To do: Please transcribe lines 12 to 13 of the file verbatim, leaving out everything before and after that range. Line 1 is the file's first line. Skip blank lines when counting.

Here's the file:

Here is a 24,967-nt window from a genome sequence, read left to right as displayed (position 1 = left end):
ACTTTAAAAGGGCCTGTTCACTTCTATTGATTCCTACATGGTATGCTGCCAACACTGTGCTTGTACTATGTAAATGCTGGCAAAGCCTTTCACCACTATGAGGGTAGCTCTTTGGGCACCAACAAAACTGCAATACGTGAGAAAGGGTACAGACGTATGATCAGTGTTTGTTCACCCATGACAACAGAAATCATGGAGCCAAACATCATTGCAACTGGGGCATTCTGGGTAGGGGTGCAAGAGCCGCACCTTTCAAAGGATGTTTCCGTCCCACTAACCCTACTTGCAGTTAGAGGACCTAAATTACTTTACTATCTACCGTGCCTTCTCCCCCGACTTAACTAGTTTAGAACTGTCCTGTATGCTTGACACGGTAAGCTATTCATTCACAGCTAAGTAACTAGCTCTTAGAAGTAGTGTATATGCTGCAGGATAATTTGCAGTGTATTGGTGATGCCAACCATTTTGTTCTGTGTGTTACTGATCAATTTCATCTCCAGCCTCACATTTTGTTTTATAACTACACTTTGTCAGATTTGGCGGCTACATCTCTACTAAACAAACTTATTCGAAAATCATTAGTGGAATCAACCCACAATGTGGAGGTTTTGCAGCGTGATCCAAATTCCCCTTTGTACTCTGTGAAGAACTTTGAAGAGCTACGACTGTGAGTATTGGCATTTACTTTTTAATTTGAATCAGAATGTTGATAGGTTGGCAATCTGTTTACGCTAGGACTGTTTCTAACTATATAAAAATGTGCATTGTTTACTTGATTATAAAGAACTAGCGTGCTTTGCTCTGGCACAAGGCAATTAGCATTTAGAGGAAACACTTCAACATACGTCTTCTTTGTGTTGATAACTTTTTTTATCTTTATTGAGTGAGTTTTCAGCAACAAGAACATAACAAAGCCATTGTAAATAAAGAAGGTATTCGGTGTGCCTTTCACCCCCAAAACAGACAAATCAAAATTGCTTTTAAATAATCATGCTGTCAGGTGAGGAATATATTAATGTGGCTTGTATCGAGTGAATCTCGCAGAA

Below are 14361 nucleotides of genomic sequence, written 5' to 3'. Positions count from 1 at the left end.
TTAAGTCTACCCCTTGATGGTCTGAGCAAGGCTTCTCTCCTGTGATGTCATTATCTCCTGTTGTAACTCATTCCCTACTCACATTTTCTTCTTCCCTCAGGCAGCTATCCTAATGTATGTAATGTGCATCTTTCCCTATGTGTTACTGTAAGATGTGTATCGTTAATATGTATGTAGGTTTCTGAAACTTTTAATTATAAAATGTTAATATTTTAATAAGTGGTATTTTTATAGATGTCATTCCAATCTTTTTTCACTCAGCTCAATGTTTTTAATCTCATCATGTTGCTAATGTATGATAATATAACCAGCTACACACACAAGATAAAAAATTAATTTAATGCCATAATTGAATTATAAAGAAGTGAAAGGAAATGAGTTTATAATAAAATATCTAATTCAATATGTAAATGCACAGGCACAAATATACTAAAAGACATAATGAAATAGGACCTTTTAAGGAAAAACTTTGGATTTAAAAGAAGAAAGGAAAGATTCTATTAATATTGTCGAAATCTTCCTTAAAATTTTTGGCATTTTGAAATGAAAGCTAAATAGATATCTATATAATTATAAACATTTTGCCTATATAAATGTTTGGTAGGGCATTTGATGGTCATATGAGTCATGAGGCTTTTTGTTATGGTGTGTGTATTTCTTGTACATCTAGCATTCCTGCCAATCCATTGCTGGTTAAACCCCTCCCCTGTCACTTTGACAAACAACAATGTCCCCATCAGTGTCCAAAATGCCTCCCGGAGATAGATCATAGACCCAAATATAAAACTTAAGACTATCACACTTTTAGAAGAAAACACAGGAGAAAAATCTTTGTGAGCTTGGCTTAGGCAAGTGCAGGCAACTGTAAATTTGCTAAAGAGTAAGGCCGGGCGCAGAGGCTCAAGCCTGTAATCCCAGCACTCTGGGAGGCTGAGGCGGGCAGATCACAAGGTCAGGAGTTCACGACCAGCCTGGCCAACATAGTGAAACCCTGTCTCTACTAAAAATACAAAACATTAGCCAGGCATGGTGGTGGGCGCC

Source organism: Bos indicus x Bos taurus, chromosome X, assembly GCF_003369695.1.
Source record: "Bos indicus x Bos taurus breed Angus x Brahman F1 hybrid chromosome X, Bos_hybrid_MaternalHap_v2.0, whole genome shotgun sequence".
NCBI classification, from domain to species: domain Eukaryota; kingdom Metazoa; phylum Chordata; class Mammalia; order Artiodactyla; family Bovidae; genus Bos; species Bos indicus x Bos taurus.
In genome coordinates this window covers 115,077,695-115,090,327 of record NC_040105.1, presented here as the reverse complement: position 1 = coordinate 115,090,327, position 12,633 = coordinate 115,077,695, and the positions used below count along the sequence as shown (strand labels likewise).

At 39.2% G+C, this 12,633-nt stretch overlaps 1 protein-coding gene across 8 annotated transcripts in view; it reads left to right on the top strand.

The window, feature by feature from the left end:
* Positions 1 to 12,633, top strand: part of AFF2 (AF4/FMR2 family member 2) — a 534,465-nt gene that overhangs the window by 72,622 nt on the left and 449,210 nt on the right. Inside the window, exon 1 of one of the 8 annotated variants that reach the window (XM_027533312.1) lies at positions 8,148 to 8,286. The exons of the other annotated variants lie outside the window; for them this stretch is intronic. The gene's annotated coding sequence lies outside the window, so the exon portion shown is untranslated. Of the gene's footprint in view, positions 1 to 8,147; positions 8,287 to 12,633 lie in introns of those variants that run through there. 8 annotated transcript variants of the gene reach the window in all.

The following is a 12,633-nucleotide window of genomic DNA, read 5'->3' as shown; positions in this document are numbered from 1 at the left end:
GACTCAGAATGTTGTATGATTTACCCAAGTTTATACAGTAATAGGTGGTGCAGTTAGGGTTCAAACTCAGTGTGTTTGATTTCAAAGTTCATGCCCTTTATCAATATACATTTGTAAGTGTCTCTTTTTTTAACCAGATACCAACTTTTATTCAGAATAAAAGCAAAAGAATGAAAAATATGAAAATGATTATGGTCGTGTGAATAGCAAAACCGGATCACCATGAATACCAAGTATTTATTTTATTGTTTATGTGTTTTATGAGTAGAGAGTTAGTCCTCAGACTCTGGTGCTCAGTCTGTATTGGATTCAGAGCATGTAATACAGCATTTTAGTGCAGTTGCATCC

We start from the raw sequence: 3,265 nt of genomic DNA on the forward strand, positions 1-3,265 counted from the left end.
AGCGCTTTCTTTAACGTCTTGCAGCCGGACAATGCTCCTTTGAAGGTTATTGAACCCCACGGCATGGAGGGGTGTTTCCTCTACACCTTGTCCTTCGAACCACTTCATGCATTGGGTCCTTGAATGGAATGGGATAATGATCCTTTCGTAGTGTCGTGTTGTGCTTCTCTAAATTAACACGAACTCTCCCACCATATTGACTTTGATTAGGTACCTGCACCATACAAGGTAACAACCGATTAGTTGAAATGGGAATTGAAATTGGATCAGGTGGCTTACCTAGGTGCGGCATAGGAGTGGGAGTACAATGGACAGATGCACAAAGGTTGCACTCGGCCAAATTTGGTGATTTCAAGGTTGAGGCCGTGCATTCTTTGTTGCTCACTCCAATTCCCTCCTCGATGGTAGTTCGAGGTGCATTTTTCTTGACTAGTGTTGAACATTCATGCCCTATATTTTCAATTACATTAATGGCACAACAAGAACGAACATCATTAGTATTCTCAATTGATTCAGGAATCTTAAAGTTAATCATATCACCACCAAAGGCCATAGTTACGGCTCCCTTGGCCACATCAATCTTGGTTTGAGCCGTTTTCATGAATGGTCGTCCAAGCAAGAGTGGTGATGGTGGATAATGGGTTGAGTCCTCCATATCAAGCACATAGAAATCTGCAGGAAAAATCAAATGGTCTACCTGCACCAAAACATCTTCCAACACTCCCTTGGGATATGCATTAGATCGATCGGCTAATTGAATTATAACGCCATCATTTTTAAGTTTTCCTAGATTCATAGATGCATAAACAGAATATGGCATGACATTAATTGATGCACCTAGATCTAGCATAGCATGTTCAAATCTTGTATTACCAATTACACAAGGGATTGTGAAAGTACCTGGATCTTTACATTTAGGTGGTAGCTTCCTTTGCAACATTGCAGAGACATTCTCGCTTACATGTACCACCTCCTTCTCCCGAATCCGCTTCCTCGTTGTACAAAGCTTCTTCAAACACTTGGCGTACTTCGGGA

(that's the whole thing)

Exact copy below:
The following is a 12,633-nucleotide window of genomic DNA, read 5'->3' as shown; positions in this document are numbered from 1 at the left end:
GACTCAGAATGTTGTATGATTTACCCAAGTTTATACAGTAATAGGTGGTGCAGTTAGGGTTCAAACTCAGTGTGTTTGATTTCAAAGTTCATGCCCTTTATCAATATACATTTGTAAGTGTCTCTTTTTTTAACCAGATACCAACTTTTATTCAGAATAAAAGCAAAAGAATGAAAAATATGAAAATGATTATGGTCGTGTGAATAGCAAAACCGGATCACCATGAATACCAAGTATTTATTTTATTGTTTATGTGTTTTATGAGTAGAGAGTTAGTCCTCAGACTCTGGTGCTCAGTCTGTATTGGATTCAGAGCATGTAATACAGCATTTTAGTGCAGTTGCATCC